3D (384x384x256 resolution) T1-weighted fast SPGR (spoiled GRASS) MRI volumes, acquired from 10 normal subjects (mean age: 72 yrs.) and 10 age-matched subjects with clinically-determined Alzheimer's Disease (AD), were digitally transformed into Talairach stereotaxic space. Residual variability of cortical features, even after stereotaxic transformation, was considerable. A high-resolution surface representation of the cerebral cortex was automatically extracted from each scan , and connected systems of parametric meshes [2,3] were used to model critical lobar, functional and cytoarchitectural boundaries in 3 dimensions. These included: the parieto-occipital, calcarine, central, cingulate, callosal, superior frontal and rhinal sulci and Sylvian fissure in both brain hemispheres. Differences in cortical topography were recorded in the form of complex 3D fluid transformations in stereotaxic space, which bring both the cortical surface and sulcal patterns of different subjects into register . Anatomical information on the sulcal and gyral pattern was exploited, in order to accurately transform systems of connected tissue interfaces into structural correspondence with their counterparts in a target brain. These surface-to-surface maps were extended to a full 3D volumetric transformation, using a high-dimensional warping algorithm . The resulting family of volumetric warps was used to derive statistical measures of local anatomical variation across the cortical surface. Statistical analysis of the deformation fields led to the calculation of a high-resolution Gaussian random vector field, encoding probabilistic information on confidence regions for cortical surface points . Regional patterns of abnormal cortical structure were mapped out and highlighted in new subjects . Sulcal variability maps revealed striking directional trends in the patterns of local anatomic variability. Confidence limits on surface variation increased dramatically towards the posterior sylvian and anterior cingulate cortex, and were systematically greater in the group of subjects with Alzheimer's Disease than in the group of age-matched control subjects.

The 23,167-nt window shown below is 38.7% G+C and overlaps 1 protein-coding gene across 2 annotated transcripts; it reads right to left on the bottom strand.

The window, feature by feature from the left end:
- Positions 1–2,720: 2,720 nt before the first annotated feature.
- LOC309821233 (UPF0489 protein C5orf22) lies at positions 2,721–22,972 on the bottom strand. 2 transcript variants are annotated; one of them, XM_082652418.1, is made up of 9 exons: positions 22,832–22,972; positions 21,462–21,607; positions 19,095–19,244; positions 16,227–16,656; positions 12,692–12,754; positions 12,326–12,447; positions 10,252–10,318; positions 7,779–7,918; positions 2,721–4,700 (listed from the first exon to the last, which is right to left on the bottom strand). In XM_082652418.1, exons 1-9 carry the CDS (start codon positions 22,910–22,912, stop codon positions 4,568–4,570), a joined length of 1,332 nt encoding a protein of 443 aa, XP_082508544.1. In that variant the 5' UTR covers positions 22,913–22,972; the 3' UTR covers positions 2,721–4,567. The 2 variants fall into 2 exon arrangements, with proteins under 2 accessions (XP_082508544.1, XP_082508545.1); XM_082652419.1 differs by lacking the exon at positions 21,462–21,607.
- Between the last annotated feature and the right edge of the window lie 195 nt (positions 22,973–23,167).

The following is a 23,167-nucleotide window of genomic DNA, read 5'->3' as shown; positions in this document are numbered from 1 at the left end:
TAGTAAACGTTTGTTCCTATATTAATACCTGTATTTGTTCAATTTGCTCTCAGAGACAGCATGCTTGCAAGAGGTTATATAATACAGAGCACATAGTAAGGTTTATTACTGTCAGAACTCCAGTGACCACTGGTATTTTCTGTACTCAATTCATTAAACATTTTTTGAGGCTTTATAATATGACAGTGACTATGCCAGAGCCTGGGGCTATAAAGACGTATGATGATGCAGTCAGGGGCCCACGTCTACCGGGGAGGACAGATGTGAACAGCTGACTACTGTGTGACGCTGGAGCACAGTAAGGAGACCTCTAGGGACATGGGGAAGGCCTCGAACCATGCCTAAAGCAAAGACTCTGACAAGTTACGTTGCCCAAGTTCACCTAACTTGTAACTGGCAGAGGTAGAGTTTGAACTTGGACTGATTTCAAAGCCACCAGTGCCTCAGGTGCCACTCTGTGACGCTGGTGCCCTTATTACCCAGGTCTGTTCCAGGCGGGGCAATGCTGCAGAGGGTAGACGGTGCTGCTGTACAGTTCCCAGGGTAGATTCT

Spatially-detailed transformations, which reconfigure one subject's cortical anatomy into the shape of another, remove subject-specific shape differences. They can therefore transfer co-registered functional data from many different subjects onto a single neuroanatomic template or atlas. They can also correct for post mortem anatomic change, in studies where precise cortical registration is essential. In one application , whole brain cryomacrotome sections were derived post mortem from a subject with AD, and were stained to produce 3D histologic maps of synapse density, neurofibrillary tangles and beta-amyloid distribution. Images of these neurochemical maps were elastically warped (using networks of cortical features to drive the high-dimensional transformation) into the anatomical configuration of a pre-mortem 3D MRI and co-registered FDG-PET volume, for correlation and analysis. Cortical constraints on the transformation enabled precise registration of neurochemical maps with cortical tissue producing the 3D PET signal in vivo. Applications of the high-dimensional transformation and probabilistic algorithms presented here include the accurate transfer of multi-subject 3D functional, vascular and histologic maps onto a single anatomic template for subsequent comparison and integration , analysis of cortical variation in human populations , and detection and mapping of structural abnormalities in the cerebral cortex .
. MacDonald D et al. (1994) Proc SPIE 2359, 160-169; -: Thompson PM et al.: . Journal of Neuroscience (1996) 16(13):4261-4274; . NeuroImage (1996) 3(1):19-34; . J. Comp. Assist. Tomography, [in press];  IEEE Transactions on Medical Imaging (1996) 15(4):1-16; . Proc. Visualization in Biomedical Computing (1996) 4:383-392; . Mega MS et al., NeuroImage, [in press]. Grant Support. (to P.T.): United States Information Agency Grant No. G-1-00001, Washington DC; Howard Hughes Medical Institute, Bethesda, MD; and U.S.-U.K. Fulbright Commission, London. (to A.W.T.): NLM (LM/MH05639), NSF (BIR93-22434), NCRR (RR05956), NIMH/NIDA (P20 MH/DA52176).